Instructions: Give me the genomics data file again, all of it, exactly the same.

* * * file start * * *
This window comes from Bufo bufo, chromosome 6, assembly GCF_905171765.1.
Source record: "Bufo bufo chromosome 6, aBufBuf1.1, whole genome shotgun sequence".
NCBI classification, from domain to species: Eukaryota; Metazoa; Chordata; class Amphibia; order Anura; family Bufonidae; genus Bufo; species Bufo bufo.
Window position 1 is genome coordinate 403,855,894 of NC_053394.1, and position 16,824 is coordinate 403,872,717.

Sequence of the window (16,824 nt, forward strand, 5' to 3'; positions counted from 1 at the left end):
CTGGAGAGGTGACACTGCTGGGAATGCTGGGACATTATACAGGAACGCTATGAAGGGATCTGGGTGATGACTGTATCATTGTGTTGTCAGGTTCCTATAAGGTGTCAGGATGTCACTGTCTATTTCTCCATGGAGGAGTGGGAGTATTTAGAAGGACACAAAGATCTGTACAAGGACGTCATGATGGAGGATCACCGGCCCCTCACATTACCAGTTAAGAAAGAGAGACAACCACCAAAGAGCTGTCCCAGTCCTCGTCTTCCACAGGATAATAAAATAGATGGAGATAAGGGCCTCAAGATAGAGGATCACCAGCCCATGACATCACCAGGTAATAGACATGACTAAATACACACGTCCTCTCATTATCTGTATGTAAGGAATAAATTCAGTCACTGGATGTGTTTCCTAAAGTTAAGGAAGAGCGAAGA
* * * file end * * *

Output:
This window comes from Bufo bufo, chromosome 6, assembly GCF_905171765.1.
Source record: "Bufo bufo chromosome 6, aBufBuf1.1, whole genome shotgun sequence".
NCBI classification, from domain to species: Eukaryota; Metazoa; Chordata; class Amphibia; order Anura; family Bufonidae; genus Bufo; species Bufo bufo.
Window position 1 is genome coordinate 403,855,894 of NC_053394.1, and position 16,824 is coordinate 403,872,717.

Sequence of the window (16,824 nt, forward strand, 5' to 3'; positions counted from 1 at the left end):
CTGGAGAGGTGACACTGCTGGGAATGCTGGGACATTATACAGGAACGCTATGAAGGGATCTGGGTGATGACTGTATCATTGTGTTGTCAGGTTCCTATAAGGTGTCAGGATGTCACTGTCTATTTCTCCATGGAGGAGTGGGAGTATTTAGAAGGACACAAAGATCTGTACAAGGACGTCATGATGGAGGATCACCGGCCCCTCACATTACCAGTTAAGAAAGAGAGACAACCACCAAAGAGCTGTCCCAGTCCTCGTCTTCCACAGGATAATAAAATAGATGGAGATAAGGGCCTCAAGATAGAGGATCACCAGCCCATGACATCACCAGGTAATAGACATGACTAAATACACACGTCCTCTCATTATCTGTATGTAAGGAATAAATTCAGTCACTGGATGTGTTTCCTAAAGTTAAGGAAGAGCGAAGA